This Kentucky Waterfall Produces the Western Hemisphere's Only Regularly Occurring Moonbow

We’re adding this rare experience to our bucket lists.

Evening Moonbow At Cumberland Falls State Park
Photo: JimVallee/Getty Images

About 100 miles south of Lexington in rural southeastern Kentucky, you'll find one of the most unique experiences the natural world has to offer.

At approximately 68-feet-tall and 125-feet-wide, Cumberland Falls is the second largest waterfall east of the Rocky Mountains. Known as "the Niagara of the South," roughly 3,600 cubic feet of water spill over its sandstone edge every second. And, when the timing is right, it creates a rare, atmospheric phenomenon called a moonbow.

The central feature of Cumberland Falls State Resort Park, Cumberland Falls is home to the Western Hemisphere's only regularly occurring moonbow and one of only two places on Earth where moonbows can be seen on a consistent basis. And it's truly a sight to behold.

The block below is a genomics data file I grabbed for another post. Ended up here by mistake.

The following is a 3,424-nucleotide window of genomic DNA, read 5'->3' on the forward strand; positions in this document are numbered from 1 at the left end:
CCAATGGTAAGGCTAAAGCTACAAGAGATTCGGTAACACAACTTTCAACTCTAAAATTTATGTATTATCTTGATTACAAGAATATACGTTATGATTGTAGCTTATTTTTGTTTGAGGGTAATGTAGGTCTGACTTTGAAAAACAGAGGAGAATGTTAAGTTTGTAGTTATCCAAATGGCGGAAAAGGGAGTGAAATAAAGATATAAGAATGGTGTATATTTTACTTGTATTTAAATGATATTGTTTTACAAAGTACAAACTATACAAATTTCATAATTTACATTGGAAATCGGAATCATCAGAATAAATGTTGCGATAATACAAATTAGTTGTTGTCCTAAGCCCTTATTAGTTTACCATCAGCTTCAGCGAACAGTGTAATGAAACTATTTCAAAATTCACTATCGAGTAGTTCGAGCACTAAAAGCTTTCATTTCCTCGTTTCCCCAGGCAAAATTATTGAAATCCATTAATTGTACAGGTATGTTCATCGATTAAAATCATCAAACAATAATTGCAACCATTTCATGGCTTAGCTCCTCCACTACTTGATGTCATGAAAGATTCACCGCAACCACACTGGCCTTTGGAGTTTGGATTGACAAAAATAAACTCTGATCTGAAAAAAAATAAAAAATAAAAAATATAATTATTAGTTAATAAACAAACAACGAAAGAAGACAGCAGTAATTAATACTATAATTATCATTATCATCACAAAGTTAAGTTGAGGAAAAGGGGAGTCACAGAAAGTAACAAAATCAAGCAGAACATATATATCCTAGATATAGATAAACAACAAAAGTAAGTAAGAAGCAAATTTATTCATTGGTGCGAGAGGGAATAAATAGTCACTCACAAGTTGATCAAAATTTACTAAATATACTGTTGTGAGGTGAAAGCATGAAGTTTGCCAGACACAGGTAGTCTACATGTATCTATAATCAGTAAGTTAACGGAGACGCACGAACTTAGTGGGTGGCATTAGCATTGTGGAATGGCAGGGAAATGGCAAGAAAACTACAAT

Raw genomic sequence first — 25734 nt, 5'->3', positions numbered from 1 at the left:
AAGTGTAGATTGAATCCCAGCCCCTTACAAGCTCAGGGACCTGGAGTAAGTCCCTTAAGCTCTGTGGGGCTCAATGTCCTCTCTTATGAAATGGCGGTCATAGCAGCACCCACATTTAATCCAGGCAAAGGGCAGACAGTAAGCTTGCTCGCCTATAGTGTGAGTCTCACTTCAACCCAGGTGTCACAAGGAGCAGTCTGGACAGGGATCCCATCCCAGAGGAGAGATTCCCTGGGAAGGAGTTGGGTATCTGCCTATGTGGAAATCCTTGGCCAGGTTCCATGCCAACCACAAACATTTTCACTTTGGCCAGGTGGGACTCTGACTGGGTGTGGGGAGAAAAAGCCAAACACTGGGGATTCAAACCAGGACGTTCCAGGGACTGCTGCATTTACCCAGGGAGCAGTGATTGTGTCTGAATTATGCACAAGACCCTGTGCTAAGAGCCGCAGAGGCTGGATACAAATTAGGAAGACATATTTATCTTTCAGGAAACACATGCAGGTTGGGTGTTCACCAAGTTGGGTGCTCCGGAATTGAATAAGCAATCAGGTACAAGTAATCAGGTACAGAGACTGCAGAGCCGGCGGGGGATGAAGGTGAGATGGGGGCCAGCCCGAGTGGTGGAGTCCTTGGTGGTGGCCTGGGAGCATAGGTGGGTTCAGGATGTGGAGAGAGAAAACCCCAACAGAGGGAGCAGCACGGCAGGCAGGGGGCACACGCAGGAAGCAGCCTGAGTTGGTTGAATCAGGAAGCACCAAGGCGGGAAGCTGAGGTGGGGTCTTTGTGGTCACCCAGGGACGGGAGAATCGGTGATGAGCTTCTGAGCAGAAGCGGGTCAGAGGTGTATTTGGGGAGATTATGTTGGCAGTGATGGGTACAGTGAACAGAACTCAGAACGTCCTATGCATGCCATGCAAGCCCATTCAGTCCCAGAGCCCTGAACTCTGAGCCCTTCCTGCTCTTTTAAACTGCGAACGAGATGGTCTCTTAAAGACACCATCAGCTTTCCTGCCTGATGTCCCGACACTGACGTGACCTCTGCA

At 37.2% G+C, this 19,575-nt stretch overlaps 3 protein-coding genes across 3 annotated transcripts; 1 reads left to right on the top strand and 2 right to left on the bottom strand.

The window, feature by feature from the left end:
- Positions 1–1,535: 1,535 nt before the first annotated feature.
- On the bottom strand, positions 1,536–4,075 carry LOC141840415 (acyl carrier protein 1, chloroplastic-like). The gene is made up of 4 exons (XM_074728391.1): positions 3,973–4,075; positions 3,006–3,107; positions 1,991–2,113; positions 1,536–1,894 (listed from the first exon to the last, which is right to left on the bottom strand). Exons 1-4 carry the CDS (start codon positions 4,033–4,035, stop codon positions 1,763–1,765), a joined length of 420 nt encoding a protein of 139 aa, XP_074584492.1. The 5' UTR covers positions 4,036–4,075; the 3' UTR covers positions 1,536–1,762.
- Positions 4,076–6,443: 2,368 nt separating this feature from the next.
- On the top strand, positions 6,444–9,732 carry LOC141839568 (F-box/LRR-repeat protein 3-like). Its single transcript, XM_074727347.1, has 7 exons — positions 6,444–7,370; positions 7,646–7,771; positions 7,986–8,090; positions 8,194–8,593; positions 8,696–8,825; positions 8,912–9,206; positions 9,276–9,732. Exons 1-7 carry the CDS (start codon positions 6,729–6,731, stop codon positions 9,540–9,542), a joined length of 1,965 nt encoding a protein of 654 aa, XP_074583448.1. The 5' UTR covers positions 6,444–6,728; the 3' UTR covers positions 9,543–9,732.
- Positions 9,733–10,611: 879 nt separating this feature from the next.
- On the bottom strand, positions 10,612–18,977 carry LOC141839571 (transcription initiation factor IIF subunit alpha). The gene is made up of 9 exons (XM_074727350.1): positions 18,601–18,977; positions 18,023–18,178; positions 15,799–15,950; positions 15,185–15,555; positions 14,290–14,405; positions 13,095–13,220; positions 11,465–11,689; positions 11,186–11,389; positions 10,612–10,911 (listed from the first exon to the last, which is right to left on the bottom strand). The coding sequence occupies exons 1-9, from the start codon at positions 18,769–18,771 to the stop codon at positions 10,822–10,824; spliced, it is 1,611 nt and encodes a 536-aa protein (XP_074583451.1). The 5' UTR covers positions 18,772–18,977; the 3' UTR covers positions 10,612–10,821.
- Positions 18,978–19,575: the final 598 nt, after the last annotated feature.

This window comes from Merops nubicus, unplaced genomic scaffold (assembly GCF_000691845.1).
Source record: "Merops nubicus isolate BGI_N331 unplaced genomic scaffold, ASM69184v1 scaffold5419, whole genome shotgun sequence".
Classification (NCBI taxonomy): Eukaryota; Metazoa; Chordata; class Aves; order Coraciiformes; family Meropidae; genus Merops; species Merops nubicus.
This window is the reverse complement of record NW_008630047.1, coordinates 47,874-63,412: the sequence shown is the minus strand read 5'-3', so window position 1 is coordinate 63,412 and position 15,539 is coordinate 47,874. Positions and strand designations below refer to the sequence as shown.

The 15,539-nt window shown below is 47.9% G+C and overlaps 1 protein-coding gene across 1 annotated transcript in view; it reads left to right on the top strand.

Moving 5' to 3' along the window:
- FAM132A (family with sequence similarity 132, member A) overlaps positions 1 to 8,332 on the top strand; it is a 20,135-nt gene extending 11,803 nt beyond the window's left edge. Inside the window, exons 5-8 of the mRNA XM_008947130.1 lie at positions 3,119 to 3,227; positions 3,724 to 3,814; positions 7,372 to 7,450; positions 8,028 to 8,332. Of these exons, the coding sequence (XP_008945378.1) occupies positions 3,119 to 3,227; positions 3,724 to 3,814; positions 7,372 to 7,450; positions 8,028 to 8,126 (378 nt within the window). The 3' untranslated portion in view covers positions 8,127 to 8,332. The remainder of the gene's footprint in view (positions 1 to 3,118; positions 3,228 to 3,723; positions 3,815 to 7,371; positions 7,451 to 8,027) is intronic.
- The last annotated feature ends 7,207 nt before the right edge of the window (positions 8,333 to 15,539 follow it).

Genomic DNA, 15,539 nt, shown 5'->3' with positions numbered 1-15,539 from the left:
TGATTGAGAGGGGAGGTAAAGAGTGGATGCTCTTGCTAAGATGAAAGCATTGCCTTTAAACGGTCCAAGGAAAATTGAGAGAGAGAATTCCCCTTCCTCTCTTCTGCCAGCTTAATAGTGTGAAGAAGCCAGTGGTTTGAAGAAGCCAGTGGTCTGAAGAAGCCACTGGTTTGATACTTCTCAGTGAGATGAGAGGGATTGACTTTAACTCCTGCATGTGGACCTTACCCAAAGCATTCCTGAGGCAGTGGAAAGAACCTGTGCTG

A moonbow, also known as a lunar rainbow, forms when moonlight is refracted through water droplets in the air. Dimmer than a rainbow, they can only be viewed when the moon is full, and skies are clear.

See this year's moonbow schedule below:

Cumberland Falls MOONBOW dates
Cumberland Falls State Resort Park

The best time for viewing the Cumberland Falls moonbow is between dusk and midnight. The moonbow will be highest during moonrise and will "shrink" as the moon continues to rise until it becomes unobservable.

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Keep in mind that conditions must be just right, so seeing a moonbow is not guaranteed.

For more information on Cumberland Falls and the hundreds of other waterfalls The Kentucky Wildlands has to offer, visit

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